Novak Djokovic’s quest for a record-equalling 2nd Grand Slam sweep started at 2019 Roland Garros with a comfortable straight 6-4, 6-2, 6-2 win over Polish’s Hubert Hurkacz in the round of 128. The 32-year-old Serb had won the immediate past 3 Grand Slam; the 2018 Wimbledon and US Open and 2019 Australian Open respectively. A French Open triumph would make Djokovic only the 2nd man after Rod Laver to hold all 4 Open titles at the same time. Djokovic came into the French Open with a mixed fortune, winning the Madrid Masters and then lost the Rome Masters to Rafael Nadal in a back-to-back ATP Masters tournament finals. However, the Rome Masters’ loss perhaps might be a good omen for the Serb, who’s 2016 French Open triumph came at the back of a Rome Masters’ defeat to Andy Murray. If Djokovic can pull a French Open final triumph, it would be his 2nd ever and his 16th Grand Slam total.
The Rome Masters win over Djokovic couldn’t have come at the right time for French Open defending champion, Rafael Nadal, the Spaniard had had a torrid season battling with injuries and form, the Rome Masters win over 1 of French Open favourite is a much-needed confidence booster going into his round of 128 ties. Nadal’s dominance over clay court has no equal, having 11 French Open titles to his name compared to Djokovic and Federer’s 1 apiece. However, Djokovic still holds Nadal’s biggest threat, with the likes of Dominic Thiem also prowling the clay court. The 32-year-old Spaniard raced to a comfortable 1st round victory, 6-2, 6-1, 6-3 over Germany’s Yannick Hanfmann in just about 2 hours and will next play another German, Yannick Maden in round 2.
It is no news that the clay court is the least favoured surface by the Swiss Maestro, Roger Federer, his solitary 2009 French Open title out of a total of 20 Grand Slams speak volume, and it’s worthy of note that it was in the absence of Nadal who withdrew in the quarterfinals due to injury. Nevertheless, the 37-year-old Swiss can never be underestimated, not by a whisker. This year’s tournament is Federer’s 1st since his injury-self imposed exile from the clay court after 2015 tournament, and he began on an encouraging note, as if he was never away, a straight 6-2, 6-4, 6-4 win over Italia’s Lorenzo Sonego in less than 2 hours in the 1st round was a good start, and the Swiss said afterwards,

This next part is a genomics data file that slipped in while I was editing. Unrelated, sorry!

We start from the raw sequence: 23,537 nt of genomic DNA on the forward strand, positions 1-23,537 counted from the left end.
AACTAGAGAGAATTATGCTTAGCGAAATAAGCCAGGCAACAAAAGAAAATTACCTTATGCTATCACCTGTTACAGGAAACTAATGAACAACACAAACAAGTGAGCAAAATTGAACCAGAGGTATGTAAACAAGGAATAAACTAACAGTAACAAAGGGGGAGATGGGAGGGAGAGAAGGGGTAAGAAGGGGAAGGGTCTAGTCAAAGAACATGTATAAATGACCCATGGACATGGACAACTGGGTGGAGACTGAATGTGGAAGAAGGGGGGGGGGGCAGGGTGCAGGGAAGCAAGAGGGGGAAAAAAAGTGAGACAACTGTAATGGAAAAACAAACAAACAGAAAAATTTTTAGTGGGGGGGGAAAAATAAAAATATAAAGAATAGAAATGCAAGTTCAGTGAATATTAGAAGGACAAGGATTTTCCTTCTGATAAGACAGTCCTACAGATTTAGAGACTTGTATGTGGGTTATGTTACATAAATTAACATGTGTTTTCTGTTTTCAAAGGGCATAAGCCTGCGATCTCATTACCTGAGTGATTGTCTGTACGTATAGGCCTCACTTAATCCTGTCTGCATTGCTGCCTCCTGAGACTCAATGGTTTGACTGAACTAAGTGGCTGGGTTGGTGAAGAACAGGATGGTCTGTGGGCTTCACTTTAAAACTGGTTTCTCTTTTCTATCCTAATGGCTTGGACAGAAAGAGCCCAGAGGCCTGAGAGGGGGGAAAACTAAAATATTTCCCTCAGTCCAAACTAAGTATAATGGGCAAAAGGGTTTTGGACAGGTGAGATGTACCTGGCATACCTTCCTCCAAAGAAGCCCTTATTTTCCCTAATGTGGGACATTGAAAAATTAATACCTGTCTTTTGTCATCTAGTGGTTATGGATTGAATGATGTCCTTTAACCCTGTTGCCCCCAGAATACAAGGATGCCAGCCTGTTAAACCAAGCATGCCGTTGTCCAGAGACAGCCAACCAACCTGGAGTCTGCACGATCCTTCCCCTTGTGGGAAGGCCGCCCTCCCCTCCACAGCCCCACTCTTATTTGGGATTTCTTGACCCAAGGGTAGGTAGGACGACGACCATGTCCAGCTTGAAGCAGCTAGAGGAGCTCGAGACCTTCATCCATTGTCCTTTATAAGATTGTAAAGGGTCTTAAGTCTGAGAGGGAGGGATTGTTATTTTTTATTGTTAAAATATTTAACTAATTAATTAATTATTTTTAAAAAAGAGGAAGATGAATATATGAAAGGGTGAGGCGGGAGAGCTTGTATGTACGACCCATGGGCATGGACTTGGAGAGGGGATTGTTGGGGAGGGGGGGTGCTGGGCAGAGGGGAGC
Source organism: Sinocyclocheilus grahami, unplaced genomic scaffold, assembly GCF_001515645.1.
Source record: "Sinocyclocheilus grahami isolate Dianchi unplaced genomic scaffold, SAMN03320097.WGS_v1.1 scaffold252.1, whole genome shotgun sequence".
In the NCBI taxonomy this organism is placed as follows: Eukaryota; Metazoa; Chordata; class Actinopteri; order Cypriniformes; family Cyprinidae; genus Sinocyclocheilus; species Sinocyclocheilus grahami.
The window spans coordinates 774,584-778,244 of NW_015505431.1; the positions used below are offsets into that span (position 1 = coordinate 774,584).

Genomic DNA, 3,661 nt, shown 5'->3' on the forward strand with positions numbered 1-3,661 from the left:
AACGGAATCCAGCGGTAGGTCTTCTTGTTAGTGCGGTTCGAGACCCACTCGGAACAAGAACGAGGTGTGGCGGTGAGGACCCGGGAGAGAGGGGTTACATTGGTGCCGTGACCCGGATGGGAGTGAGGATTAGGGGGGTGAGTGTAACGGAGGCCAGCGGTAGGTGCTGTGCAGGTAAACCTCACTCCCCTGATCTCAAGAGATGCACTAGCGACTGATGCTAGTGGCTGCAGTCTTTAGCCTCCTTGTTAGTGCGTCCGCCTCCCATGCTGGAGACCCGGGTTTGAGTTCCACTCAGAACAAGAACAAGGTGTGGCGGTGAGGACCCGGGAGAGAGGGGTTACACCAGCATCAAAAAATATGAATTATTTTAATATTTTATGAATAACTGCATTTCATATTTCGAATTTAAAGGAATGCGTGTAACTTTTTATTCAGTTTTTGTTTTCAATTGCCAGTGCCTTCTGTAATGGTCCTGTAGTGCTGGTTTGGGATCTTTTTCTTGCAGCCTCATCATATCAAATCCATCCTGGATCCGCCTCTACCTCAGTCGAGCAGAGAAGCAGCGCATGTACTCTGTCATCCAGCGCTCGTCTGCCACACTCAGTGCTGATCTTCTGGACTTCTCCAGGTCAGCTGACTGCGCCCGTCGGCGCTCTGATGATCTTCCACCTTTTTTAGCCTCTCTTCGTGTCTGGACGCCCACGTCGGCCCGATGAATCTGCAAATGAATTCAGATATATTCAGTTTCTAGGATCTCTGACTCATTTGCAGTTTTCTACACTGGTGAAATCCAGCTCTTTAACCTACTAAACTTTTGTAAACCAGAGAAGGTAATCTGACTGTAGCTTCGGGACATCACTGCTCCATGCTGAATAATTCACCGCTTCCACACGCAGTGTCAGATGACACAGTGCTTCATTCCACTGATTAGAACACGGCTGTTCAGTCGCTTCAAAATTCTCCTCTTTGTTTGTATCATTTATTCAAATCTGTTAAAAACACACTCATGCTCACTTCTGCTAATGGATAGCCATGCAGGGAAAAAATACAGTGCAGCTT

I really don’t know how far I can go in this event and I am very happy with my 1st round
Other men’s top 10 seeds players that made it past the round of 128 includes;
4th seed, Dominic Thiem(Austrian) dropped a set in his 6-4, 4-6, 7-6(7-5), 6-2 victory over Tommy Paul of the United State of America. 5th seed and German, Alexander Zverev began his French Open campaign in a 5-set thriller win over Australia’s John Millman, Zverev raised to a 2-sets 7-6(7-4), 6-3 lead, but Millman levelled 6-2, 7-6(7-5). However, Zverev showed resilience to take the deciding set 6-3. Number 6 seed, Greek’s Stefanos Tsitsipas saw off Germany’s Maximilian Marterer, 6-2, 6-2, 7-6(7-4). Japanese Kei Nishikori also made it, the 7th seed defeated France’s Quentin Halys 6-2, 6-3, 6-4. Argentine and 8th seed Juan Martin Del Potro beat Nicolas Jarry (Chi) 3-6, 6-2,6-1, 6-4. 9th seed Fabio Fognini defeated fellow countryman, Italy’s Andreas Seppi, 6-3, 6-0, 3-6, 6-3. Russian and 10th seed, Karen Khachanov made it past German, Cedrik-Marcel Stebe, 6-1, 6-1, 6-4.
World No 1 & Japanese finest, Naomi Osaka‘s breakthrough to stardom can be describe as swift, fast and furious, a back-to-back Grand Slam titles, having followed the 2018 surprising victory over Serena Williams in the US Open with 2019 Australian Open triumph, the 24-year-old is surely one of the next generation force to reckon with. However, she came into the French Open in poor form, losing out of both Madrid and Rome Masters in the quarterfinals. She had to dig deep to overcame Slovakia’s Anna Karolina Schmiedlova. Schmiedlova took the 1st set 6-0, but Osaka fought back to win the next 2 sets 7-6(7-4), 6-1 and advanced into the next round.
Serena Williams, arguably the best women tennis players of all time, definitely the best in Open era, with 23 Grand Slam singles titles, the most in women ranks and 8 runners up in 31 singles finals. However, Serena’s last Grand Slam title win was in 2017 Australian Open, as she struggled to combine motherhood with the asking nature of tennis and recent ankle injury. The 37-year-old American began her French Open campaign on a shaking note, dropping the 1st set, but she rallied to win the next 2 sets, 2-6, 6-1, 6-0 over Russia’s Vitalia Diatchenko.
Defending French Open Champion, Simona Halep began her title defence with against Australia’s Ajla Tomljanovic. The Romania, 27, has not had the best of preparation coming into French Open, losing the Madrid Masters final to Kiki Bertens and then exciting the Rome Masters in the round of 32. She was stretched into 3 sets too by Tomljanovic, 6-2, 3-6, 6-1 she won and will now face Polish, Magda Linette in the round of 64.
There has been a major upset in the women’s draw though, as former Grand Slam winners; Angelique Kerber, Caroline Wozniacki and Venus Williams exited the 1st round already.
5th seed Kerber, recently returns from an ankle injury, obviously, the German has not yet rediscovered the form that saw her win 3 Grand Slam titles. Her 4-6, 2-6 straight sets loss to Russian, Anastasia Potapova meant she will not be adding the only Grand Slam missing in her cabinet. Just like Kerber, Venus Williams has been plagued with injuries in recent time and came into French Open unseeded which unavoidably paired her with a tough 1st round tie with 9th seed Elina Svitolina. Venus lost to Svitolina 3-6, 3-6. Denmark’s Caroline Wozniacki was also booted out in the 1st round by Russian’s Kudermetova Veronika, the former Australian Open champion was defeated 6-0, 3-6, 3-6.
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